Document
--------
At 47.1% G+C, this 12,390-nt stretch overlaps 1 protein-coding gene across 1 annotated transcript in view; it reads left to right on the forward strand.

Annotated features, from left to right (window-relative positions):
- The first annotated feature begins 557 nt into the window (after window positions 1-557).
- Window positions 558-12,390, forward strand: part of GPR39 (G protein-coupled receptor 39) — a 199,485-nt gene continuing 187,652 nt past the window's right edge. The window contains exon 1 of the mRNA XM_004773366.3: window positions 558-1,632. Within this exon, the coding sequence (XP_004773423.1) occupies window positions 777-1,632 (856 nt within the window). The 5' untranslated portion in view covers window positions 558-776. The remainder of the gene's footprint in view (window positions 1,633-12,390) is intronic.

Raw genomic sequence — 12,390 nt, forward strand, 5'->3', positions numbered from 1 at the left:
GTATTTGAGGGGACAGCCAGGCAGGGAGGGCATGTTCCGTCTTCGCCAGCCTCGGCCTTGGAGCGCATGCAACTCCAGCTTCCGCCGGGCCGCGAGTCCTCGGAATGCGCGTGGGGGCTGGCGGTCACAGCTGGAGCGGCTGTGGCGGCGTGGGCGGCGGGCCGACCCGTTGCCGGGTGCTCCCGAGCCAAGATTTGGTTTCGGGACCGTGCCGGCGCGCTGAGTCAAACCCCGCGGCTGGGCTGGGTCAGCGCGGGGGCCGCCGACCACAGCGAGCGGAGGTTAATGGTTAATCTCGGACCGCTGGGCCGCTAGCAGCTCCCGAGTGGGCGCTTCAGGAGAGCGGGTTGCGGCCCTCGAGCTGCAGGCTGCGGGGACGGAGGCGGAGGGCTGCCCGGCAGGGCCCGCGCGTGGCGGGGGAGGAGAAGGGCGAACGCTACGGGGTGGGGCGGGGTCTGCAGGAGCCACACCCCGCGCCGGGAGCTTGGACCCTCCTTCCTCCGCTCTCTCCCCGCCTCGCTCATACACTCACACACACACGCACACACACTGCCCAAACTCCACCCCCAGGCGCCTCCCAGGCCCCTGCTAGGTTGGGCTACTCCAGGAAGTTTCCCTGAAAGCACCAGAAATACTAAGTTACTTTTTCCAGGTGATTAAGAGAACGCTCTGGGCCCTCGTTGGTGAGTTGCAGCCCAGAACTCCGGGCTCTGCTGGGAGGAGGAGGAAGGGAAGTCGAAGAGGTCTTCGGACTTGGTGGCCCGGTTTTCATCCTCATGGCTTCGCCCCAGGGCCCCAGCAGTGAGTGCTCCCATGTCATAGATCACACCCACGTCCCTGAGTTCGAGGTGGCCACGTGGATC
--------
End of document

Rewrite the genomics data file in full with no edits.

At 47.1% G+C, this 12,390-nt stretch overlaps 1 protein-coding gene across 1 annotated transcript in view; it reads left to right on the forward strand.

Annotated features, from left to right (window-relative positions):
- The first annotated feature begins 557 nt into the window (after window positions 1-557).
- Window positions 558-12,390, forward strand: part of GPR39 (G protein-coupled receptor 39) — a 199,485-nt gene continuing 187,652 nt past the window's right edge. The window contains exon 1 of the mRNA XM_004773366.3: window positions 558-1,632. Within this exon, the coding sequence (XP_004773423.1) occupies window positions 777-1,632 (856 nt within the window). The 5' untranslated portion in view covers window positions 558-776. The remainder of the gene's footprint in view (window positions 1,633-12,390) is intronic.

Raw genomic sequence — 12,390 nt, forward strand, 5'->3', positions numbered from 1 at the left:
GTATTTGAGGGGACAGCCAGGCAGGGAGGGCATGTTCCGTCTTCGCCAGCCTCGGCCTTGGAGCGCATGCAACTCCAGCTTCCGCCGGGCCGCGAGTCCTCGGAATGCGCGTGGGGGCTGGCGGTCACAGCTGGAGCGGCTGTGGCGGCGTGGGCGGCGGGCCGACCCGTTGCCGGGTGCTCCCGAGCCAAGATTTGGTTTCGGGACCGTGCCGGCGCGCTGAGTCAAACCCCGCGGCTGGGCTGGGTCAGCGCGGGGGCCGCCGACCACAGCGAGCGGAGGTTAATGGTTAATCTCGGACCGCTGGGCCGCTAGCAGCTCCCGAGTGGGCGCTTCAGGAGAGCGGGTTGCGGCCCTCGAGCTGCAGGCTGCGGGGACGGAGGCGGAGGGCTGCCCGGCAGGGCCCGCGCGTGGCGGGGGAGGAGAAGGGCGAACGCTACGGGGTGGGGCGGGGTCTGCAGGAGCCACACCCCGCGCCGGGAGCTTGGACCCTCCTTCCTCCGCTCTCTCCCCGCCTCGCTCATACACTCACACACACACGCACACACACTGCCCAAACTCCACCCCCAGGCGCCTCCCAGGCCCCTGCTAGGTTGGGCTACTCCAGGAAGTTTCCCTGAAAGCACCAGAAATACTAAGTTACTTTTTCCAGGTGATTAAGAGAACGCTCTGGGCCCTCGTTGGTGAGTTGCAGCCCAGAACTCCGGGCTCTGCTGGGAGGAGGAGGAAGGGAAGTCGAAGAGGTCTTCGGACTTGGTGGCCCGGTTTTCATCCTCATGGCTTCGCCCCAGGGCCCCAGCAGTGAGTGCTCCCATGTCATAGATCACACCCACGTCCCTGAGTTCGAGGTGGCCACGTGGATC